Vendors Shows Their Wares at Convention
While last month's ReV up in Reno convention in Sparks, Nev., provided private park operators with close to 20 educational seminars and cracker barrel sessions, twice as many campground industry suppliers offered their own form of education as they explained new products, discussed the pros and cons of joining franchise networks and troubleshot some of the problems they were having at their campgrounds.
“Most people (who come to see me) have a problem of some kind,” said Eric Stumberg, president and CEO of Austin, Texas-based TengoInternet, which provides wireless Internet service to campgrounds and their guests.
Stumberg said one of the biggest challenges park operators face comes from international guests who use Skype and Vonage to place Internet phone calls. But many parks haven’t yet invested in sufficient bandwidth to accommodate the needs of multiple Skype and Vonage users.
“You either have to have higher bandwidth or set expectations appropriately for your guests,” he said.
While attendance at the tradeshow was not as high as many had hoped for, several vendors said their business levels were improving this year.
“Our business is exploding,” said Leo Ganley of CheckBox Systems LLC, a Gray, Maine-based Wi-Fi service provider, adding that growing numbers of parks are recognizing that having Wi-Fi service is a “baseline requirement” for their guests.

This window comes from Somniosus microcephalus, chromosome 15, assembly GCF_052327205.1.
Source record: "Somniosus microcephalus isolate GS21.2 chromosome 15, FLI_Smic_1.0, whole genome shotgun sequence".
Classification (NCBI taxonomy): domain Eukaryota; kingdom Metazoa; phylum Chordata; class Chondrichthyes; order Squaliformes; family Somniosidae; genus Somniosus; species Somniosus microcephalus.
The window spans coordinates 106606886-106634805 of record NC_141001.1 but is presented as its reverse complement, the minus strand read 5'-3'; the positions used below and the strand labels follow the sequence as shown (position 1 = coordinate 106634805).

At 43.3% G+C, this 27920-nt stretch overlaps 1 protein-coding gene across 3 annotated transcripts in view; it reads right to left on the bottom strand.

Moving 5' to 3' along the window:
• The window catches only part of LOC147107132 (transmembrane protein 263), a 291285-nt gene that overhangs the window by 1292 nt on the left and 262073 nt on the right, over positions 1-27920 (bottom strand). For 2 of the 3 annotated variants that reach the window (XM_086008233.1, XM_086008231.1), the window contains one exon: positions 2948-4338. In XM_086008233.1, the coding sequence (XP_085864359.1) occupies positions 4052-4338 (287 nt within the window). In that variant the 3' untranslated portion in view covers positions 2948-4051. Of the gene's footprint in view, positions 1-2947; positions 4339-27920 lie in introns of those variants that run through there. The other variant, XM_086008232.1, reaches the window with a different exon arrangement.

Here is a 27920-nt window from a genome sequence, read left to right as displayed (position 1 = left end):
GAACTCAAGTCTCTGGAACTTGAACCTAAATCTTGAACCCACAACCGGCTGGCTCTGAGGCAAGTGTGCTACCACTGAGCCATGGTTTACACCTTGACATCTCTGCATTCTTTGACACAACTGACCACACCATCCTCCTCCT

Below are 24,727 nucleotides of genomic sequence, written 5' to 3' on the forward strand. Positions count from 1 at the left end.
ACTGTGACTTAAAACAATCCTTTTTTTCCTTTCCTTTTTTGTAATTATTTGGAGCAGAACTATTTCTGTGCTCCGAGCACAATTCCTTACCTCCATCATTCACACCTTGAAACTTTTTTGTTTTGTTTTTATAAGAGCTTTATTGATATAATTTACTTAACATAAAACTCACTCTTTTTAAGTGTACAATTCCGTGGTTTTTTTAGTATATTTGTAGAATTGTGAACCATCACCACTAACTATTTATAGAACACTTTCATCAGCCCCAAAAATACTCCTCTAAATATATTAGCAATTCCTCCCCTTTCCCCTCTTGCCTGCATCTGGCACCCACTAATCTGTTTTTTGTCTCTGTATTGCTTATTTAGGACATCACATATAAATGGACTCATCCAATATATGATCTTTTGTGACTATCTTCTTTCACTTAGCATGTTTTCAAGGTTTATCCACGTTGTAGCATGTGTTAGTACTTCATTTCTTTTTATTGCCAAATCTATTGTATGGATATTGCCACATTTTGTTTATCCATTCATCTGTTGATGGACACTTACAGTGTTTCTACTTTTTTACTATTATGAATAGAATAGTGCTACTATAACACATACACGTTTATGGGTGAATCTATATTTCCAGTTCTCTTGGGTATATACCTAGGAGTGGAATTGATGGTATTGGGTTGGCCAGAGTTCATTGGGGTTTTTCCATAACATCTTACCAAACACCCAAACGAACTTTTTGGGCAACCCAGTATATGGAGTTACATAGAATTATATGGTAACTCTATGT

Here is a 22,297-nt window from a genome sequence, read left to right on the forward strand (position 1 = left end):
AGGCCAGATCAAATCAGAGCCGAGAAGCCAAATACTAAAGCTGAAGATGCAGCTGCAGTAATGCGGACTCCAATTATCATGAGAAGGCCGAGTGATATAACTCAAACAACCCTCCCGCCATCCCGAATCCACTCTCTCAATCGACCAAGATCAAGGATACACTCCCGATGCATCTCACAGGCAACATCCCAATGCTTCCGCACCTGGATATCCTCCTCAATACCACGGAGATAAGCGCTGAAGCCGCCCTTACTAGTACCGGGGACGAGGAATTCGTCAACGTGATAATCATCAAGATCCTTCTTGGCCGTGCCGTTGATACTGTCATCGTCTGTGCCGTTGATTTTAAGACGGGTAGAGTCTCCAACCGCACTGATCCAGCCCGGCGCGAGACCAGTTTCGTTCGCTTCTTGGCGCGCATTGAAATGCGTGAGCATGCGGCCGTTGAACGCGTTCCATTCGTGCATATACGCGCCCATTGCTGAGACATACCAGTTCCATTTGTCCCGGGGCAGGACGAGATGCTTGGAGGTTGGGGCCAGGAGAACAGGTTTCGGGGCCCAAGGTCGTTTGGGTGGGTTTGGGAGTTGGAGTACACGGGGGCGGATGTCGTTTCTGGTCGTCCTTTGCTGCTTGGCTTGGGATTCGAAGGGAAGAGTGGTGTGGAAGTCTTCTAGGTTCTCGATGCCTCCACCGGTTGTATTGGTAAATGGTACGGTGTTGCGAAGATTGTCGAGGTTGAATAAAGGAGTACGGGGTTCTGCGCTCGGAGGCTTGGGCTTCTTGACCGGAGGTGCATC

Many of the vendors attending the show displayed items that had environmentally friendly applications, such as biodegradable pet waste products and non-polluting campfire fuels.
Wade Elliott of Utility Supply Group was also on hand. But this time he wasn’t only showing power outlets and utility pedestals, but energy efficient hand dryers for bathrooms, which are manufactured by Xlerator. Elliott said the systems, which can dry one’s hands in less than 15 seconds, are so efficient that they pay for themselves in less than a year in electricity and paper towel savings. He said the manufacturer has a calculator at www.exceldryer.com, which park operators can use to calculate their potential savings based on their electricity and paper towel costs.
Elliott said the hand dryers were selling like hot cakes. “I’ve sold more of these units in the first three or four months of this year than I have in the past two years,” he said, adding that park operators are becoming increasingly interested in the paper saving units because of the rising cost of trash pickup.
Elliott said he is also seeing increased interest in compact fluorescent light bulbs, electric meters, timer boxes and lighting equipment with photo cells, which can turn the lights on and off depending on the amount of sunlight or darkness outside.
Meanwhile, Paul Croteau of Eaton Corp. was showing off several types of solar-powered lighting for RV sites, pathways and boat docks. “They’re a heck of a lot nicer than what you’d find at Home Depot,” he said.
Campground insurance providers were also available, explaining their latest campground insurance offerings, including Evergreen USA of Lewiston, Maine, and Sturgis, S.D.-based Leavitt Recreation & Hospitality Inc., which was promoting a new campground insurance program offered by Firemen’s Fund.
Representatives for Yogi Bear’s Jellystone Park Camp-Resorts and Kampgrounds of America Inc. (KOA) were also meeting with independent park operators to talk to them about joining their respective franchise systems.
A few steps away, David Gorin of Best Parks in America offered a special show rate for park operators interested in joining his network of 52 high quality parks. “We’d like to get some new affiliates in California,” he said. “This is a way for independent parks to leverage a well-known brand.”